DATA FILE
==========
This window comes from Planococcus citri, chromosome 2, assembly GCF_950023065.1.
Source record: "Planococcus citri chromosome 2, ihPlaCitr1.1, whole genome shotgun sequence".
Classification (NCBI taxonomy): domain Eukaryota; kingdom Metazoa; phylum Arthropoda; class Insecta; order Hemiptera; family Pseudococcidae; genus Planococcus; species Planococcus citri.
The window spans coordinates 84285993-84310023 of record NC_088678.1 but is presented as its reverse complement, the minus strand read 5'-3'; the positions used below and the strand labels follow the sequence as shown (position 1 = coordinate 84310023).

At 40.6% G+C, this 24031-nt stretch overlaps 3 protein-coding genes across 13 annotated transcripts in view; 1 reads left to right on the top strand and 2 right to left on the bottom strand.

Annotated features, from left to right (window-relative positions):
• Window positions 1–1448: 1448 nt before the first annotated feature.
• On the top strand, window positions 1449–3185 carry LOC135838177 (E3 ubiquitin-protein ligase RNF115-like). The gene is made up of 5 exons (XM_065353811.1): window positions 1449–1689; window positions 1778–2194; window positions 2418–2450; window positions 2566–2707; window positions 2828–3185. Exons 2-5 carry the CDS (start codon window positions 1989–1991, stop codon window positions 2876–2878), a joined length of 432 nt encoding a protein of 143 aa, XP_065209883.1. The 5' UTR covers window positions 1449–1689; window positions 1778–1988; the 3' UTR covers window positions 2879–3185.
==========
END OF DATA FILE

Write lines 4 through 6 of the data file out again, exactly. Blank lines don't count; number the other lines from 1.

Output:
The window spans coordinates 84285993-84310023 of record NC_088678.1 but is presented as its reverse complement, the minus strand read 5'-3'; the positions used below and the strand labels follow the sequence as shown (position 1 = coordinate 84310023).

At 40.6% G+C, this 24031-nt stretch overlaps 3 protein-coding genes across 13 annotated transcripts in view; 1 reads left to right on the top strand and 2 right to left on the bottom strand.

Annotated features, from left to right (window-relative positions):